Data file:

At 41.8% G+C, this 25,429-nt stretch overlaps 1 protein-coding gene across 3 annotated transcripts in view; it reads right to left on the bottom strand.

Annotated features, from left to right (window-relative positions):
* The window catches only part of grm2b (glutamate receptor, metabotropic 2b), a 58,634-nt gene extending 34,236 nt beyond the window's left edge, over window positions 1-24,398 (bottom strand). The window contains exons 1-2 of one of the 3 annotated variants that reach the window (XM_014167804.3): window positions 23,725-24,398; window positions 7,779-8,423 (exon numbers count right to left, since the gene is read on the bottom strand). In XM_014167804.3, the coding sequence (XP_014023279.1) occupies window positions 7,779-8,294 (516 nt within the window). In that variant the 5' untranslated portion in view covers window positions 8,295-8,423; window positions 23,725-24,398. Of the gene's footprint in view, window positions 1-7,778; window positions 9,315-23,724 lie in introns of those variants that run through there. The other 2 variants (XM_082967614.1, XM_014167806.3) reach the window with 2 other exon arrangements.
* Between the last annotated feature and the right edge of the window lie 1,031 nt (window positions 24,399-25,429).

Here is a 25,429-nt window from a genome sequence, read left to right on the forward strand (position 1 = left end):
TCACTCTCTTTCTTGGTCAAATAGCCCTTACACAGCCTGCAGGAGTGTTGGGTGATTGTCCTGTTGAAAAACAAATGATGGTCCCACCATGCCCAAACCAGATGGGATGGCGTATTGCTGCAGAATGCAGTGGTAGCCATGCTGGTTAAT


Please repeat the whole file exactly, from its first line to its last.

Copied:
At 41.8% G+C, this 25,429-nt stretch overlaps 1 protein-coding gene across 3 annotated transcripts in view; it reads right to left on the bottom strand.

Annotated features, from left to right (window-relative positions):
* The window catches only part of grm2b (glutamate receptor, metabotropic 2b), a 58,634-nt gene extending 34,236 nt beyond the window's left edge, over window positions 1-24,398 (bottom strand). The window contains exons 1-2 of one of the 3 annotated variants that reach the window (XM_014167804.3): window positions 23,725-24,398; window positions 7,779-8,423 (exon numbers count right to left, since the gene is read on the bottom strand). In XM_014167804.3, the coding sequence (XP_014023279.1) occupies window positions 7,779-8,294 (516 nt within the window). In that variant the 5' untranslated portion in view covers window positions 8,295-8,423; window positions 23,725-24,398. Of the gene's footprint in view, window positions 1-7,778; window positions 9,315-23,724 lie in introns of those variants that run through there. The other 2 variants (XM_082967614.1, XM_014167806.3) reach the window with 2 other exon arrangements.
* Between the last annotated feature and the right edge of the window lie 1,031 nt (window positions 24,399-25,429).

Here is a 25,429-nt window from a genome sequence, read left to right on the forward strand (position 1 = left end):
TCACTCTCTTTCTTGGTCAAATAGCCCTTACACAGCCTGCAGGAGTGTTGGGTGATTGTCCTGTTGAAAAACAAATGATGGTCCCACCATGCCCAAACCAGATGGGATGGCGTATTGCTGCAGAATGCAGTGGTAGCCATGCTGGTTAAT